To help speed things along as well as ensure a more accurate report, attempt if possible to have the following items:
What does "Market Value" mean?(Go to list of questions) In real estate appraising, Market Value is commonly defined as:
Who has rights to the appraisal report?(Go to list of questions) In most real estate transactions, the appraisal is ordered by the lender. Even though it's the buyer that eventually pays for the report, the lender is the intended user. The buyer is certainly entitled to a copy of the report - it's usually bundled with all the other closing documents - but is not allowed to use the report for any other purpose without permission from the lender.
It's different when it's the homeowner hiring the appraiser for things outside securing a mortgage. In these scenarios, the appraiser may define how the appraisal can be used; for PMI removal, or estate planning or tax challenges, for example. If not noted otherwise, the home owner can use the appraisal for any purpose.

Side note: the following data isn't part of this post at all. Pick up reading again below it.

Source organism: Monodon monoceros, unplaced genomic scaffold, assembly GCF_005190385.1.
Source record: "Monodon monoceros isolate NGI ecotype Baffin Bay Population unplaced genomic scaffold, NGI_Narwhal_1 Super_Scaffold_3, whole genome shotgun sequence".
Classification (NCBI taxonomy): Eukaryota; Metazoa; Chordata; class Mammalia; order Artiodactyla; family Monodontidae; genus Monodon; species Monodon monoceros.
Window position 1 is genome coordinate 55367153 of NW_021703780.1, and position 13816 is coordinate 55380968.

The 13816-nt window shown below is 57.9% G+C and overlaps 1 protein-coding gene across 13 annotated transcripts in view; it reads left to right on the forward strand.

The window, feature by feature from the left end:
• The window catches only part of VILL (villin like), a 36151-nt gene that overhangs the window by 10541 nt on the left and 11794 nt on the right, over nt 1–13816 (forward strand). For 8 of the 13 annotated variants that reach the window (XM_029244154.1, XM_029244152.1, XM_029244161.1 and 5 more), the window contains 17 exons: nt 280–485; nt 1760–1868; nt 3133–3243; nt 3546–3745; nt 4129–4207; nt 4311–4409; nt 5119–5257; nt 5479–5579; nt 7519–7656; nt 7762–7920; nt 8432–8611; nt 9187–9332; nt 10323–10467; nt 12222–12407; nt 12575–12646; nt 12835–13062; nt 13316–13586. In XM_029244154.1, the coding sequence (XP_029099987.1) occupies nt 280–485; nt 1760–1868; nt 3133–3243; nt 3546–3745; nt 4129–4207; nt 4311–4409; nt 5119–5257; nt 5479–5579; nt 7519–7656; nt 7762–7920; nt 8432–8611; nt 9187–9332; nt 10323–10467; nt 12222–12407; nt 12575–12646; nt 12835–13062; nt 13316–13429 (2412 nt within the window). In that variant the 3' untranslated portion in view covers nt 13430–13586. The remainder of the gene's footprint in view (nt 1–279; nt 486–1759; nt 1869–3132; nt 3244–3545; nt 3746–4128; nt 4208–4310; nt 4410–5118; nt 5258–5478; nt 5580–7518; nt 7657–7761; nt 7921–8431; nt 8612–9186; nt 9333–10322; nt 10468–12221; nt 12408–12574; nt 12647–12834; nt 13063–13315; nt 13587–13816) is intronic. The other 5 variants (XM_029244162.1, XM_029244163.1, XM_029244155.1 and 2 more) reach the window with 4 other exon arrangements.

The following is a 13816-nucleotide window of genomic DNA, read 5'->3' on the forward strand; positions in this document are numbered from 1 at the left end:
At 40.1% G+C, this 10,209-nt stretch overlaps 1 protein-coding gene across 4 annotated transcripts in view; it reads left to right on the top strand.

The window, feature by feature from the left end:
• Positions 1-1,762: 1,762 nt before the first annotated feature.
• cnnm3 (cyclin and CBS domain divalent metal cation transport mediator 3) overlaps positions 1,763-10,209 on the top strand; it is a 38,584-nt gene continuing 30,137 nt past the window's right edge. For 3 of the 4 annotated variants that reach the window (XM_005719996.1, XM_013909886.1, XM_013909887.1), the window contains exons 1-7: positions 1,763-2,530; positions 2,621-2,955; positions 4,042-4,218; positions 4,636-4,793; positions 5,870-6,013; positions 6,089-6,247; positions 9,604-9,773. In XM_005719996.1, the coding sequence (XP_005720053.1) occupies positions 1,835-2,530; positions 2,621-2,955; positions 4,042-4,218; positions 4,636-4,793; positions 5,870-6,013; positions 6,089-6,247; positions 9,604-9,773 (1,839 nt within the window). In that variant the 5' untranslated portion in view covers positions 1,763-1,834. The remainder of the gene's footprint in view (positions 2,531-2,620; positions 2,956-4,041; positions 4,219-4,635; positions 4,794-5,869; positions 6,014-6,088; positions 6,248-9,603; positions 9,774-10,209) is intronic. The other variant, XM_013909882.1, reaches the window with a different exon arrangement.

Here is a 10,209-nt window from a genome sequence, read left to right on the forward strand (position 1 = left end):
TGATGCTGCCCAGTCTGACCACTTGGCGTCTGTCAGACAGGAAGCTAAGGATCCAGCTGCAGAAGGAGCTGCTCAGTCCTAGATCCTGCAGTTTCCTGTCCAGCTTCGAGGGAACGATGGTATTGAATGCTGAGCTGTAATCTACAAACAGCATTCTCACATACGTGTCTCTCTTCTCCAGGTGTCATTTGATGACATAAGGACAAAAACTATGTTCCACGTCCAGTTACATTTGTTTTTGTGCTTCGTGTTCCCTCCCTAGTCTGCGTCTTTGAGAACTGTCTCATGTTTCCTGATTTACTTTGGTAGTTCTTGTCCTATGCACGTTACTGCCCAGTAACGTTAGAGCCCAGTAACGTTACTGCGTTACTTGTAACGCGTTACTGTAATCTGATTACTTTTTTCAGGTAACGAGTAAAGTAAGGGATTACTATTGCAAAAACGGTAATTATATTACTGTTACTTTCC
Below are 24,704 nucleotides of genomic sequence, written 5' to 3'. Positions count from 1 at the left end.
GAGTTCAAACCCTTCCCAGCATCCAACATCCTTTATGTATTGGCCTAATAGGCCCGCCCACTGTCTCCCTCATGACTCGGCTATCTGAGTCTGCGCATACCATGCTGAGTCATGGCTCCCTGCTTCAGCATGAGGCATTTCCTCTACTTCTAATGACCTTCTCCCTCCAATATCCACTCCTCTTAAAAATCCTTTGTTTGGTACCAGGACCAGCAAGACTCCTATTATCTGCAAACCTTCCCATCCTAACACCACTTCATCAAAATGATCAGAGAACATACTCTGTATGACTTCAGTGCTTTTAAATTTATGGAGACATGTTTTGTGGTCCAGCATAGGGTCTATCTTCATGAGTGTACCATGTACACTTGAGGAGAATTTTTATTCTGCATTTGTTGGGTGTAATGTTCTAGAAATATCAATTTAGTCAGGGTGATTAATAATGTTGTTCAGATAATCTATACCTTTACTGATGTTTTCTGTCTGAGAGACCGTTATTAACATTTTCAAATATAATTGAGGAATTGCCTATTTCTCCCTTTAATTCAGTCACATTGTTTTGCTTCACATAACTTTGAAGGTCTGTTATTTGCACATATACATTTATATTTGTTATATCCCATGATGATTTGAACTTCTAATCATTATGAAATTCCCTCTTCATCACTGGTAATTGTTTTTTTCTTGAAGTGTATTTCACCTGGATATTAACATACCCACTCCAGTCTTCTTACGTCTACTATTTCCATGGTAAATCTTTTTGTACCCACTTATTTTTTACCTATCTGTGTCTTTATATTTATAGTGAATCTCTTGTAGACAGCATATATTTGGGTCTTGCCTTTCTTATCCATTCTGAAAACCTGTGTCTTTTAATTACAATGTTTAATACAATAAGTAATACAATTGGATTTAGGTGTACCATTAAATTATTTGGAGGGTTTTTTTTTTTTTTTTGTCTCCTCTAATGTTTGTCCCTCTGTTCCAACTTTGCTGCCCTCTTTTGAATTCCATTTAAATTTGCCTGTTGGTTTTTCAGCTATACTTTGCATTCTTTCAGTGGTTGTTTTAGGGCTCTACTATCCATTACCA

Which home renovations add the most to the price?(Go to list of questions) The added value of a particular amenity truly depends on the local market. For example, if you're in a neigborhood of small to medium priced homes, a media room may not be something people in that price range want
As a rule, the most value returned from renovating a home comes in the kitchen. According to one national survey, kitchen remodels returned an average of 88% of the investment. In other words, a $10,000 kitchen remodeling project would add approximately $8,800 to the value of the home. Bathrooms weren't far behind, yielding 85%. On the contrary, an improvement that may not increase your value would be painting just for the sake of redecorating.